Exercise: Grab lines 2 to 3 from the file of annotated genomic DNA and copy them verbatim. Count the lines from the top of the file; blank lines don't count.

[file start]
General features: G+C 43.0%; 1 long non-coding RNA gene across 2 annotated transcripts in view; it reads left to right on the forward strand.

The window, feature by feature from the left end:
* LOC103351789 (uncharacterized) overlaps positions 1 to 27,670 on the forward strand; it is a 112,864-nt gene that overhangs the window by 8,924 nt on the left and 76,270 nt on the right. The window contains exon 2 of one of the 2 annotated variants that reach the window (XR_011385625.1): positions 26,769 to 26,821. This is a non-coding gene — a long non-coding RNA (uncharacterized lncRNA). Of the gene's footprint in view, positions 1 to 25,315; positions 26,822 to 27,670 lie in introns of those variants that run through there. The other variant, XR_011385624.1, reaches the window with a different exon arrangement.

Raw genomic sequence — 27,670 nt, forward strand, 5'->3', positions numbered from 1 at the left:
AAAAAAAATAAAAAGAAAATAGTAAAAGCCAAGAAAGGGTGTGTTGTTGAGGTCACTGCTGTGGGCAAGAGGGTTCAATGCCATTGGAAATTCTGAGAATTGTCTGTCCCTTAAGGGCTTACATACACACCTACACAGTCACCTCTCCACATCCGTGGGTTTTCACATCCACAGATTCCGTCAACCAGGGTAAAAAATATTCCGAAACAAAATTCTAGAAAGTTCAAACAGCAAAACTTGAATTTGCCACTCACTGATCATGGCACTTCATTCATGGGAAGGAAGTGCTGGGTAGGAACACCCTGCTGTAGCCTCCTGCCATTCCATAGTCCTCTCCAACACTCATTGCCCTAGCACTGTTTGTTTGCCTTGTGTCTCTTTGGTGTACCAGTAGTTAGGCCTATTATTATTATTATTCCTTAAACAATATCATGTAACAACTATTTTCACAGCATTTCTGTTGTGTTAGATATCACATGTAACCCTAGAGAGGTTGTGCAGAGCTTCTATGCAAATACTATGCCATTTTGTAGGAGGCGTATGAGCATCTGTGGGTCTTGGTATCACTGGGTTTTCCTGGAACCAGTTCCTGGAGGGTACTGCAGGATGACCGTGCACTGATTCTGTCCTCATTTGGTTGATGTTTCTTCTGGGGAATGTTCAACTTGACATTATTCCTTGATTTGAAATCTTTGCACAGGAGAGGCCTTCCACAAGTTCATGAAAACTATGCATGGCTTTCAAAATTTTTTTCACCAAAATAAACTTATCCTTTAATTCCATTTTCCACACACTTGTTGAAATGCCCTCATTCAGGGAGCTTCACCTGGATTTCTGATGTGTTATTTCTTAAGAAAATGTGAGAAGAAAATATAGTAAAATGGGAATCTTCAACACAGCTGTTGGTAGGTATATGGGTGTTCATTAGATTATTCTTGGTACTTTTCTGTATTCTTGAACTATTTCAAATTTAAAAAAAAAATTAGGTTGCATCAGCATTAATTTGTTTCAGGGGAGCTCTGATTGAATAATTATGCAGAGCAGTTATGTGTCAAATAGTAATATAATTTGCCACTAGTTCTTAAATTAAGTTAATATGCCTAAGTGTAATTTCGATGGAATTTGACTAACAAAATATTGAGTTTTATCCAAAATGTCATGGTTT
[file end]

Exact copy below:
The window, feature by feature from the left end:
* LOC103351789 (uncharacterized) overlaps positions 1 to 27,670 on the forward strand; it is a 112,864-nt gene that overhangs the window by 8,924 nt on the left and 76,270 nt on the right. The window contains exon 2 of one of the 2 annotated variants that reach the window (XR_011385625.1): positions 26,769 to 26,821. This is a non-coding gene — a long non-coding RNA (uncharacterized lncRNA). Of the gene's footprint in view, positions 1 to 25,315; positions 26,822 to 27,670 lie in introns of those variants that run through there. The other variant, XR_011385624.1, reaches the window with a different exon arrangement.